NAIOP Minnesota works tirelessly to keep local governments accountable for property tax levels or increases. The Supreme Court decision has been a welcome victory for transparency in local taxation. Efforts by the City of St. Paul to find a reasonable and public solution to this revenue issue have improved taxpayer understanding of how local budgets work.

In August, a Citizens League task force is expected to complete its work analyzing potential solutions for the City of St. Paul. Kaye Rakow, formerly having championed NAIOP Minnesota’s public policy initiatives, is co-chairing the task force.

August 17, 2017 at 12:39 pm Leave a comment

State Tax Receipts Down Slightly

According to Minnesota Management & Budget (MMB), July state tax receipts totaled $975 million. This amount was roughly $66 million below forecast, and follows an agency report that revenues for fiscal year 2017 were 0.5% lower than projections.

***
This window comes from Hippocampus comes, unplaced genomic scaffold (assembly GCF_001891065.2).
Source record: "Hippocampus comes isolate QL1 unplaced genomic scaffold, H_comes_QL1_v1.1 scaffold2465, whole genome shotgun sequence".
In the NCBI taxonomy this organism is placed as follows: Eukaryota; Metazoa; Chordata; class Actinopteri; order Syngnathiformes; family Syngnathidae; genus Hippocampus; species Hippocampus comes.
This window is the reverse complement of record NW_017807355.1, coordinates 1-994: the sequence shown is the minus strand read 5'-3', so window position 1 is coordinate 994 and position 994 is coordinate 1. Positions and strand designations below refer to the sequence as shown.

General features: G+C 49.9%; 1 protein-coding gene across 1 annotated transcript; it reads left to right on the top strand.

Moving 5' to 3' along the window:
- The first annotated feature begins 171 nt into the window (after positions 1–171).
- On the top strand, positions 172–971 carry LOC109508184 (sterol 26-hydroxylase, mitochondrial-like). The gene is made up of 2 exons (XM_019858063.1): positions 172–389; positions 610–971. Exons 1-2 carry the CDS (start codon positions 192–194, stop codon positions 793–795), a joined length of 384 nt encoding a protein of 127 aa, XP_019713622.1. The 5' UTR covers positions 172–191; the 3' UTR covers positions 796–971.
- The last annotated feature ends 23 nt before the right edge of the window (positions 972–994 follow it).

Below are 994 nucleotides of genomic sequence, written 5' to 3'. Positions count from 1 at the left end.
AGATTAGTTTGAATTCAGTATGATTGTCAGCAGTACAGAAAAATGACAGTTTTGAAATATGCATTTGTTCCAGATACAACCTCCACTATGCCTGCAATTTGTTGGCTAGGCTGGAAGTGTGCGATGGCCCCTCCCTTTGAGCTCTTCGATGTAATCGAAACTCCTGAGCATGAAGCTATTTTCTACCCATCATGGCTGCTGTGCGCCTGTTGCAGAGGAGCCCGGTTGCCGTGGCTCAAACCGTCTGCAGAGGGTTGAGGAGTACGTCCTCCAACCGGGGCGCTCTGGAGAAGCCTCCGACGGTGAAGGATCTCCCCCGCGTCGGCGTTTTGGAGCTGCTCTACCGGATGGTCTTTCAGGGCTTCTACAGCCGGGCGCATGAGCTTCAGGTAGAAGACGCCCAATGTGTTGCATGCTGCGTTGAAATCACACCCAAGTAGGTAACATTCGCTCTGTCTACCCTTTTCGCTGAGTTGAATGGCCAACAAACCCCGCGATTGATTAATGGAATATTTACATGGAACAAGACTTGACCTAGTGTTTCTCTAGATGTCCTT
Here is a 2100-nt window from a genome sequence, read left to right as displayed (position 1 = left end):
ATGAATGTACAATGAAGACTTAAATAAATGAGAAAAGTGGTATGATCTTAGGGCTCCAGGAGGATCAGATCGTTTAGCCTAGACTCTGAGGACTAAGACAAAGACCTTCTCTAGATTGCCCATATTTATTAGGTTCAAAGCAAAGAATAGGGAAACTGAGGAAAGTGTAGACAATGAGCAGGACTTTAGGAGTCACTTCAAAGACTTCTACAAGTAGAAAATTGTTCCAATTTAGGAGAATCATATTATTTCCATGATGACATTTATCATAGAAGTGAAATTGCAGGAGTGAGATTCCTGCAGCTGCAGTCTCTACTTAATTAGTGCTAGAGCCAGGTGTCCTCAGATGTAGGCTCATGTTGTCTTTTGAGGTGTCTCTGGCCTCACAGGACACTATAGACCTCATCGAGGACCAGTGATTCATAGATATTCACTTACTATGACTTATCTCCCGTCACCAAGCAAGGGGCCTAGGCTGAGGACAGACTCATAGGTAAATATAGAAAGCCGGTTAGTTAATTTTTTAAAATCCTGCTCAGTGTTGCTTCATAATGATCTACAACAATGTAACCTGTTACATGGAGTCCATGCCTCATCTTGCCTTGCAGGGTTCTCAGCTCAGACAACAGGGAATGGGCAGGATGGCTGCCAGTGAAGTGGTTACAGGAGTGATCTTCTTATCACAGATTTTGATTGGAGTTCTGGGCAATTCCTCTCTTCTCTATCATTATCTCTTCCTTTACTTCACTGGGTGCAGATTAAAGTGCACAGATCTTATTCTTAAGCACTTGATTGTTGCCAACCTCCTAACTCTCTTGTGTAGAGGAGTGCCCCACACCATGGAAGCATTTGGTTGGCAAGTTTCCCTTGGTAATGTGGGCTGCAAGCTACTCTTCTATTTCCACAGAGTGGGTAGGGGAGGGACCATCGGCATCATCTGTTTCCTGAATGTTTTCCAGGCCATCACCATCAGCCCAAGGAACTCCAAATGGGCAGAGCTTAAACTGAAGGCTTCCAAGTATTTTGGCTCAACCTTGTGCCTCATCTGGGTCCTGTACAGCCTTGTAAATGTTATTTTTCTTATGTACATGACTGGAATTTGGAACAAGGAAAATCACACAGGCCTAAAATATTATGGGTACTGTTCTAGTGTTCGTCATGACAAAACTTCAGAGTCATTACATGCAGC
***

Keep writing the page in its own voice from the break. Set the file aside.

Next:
Variations in month-to-month tax receipts are not unusual, as the timing of tax collections can be hard to predict. In October, MMB will release a three-month economic update that will provide a closer look at the trendlines in tax receipts, and a late November budget forecast will set the stage for the 2018 legislative session.

August 17, 2017 at 12:13 pm Leave a comment

July 25 breakfast: Investor’s objectives with commercial real estate

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A headline-making NAIOP breakfast on how investors are underwriting commercial real estate, objectives with returns and with hold periods, underlying sources of investors’ capital and the motivations for buying. This program features speakers from Eagle Ridge Partners, Meritex, Schafer Richardson. Colliers, Brennan Investment Group (Chicago) and MLG Capital (Milwaukee). Details & registration at www.NAIOPMN.org.

Tuesday, July 25, 2017
7:45 breakfast – 8:00-9:15 am program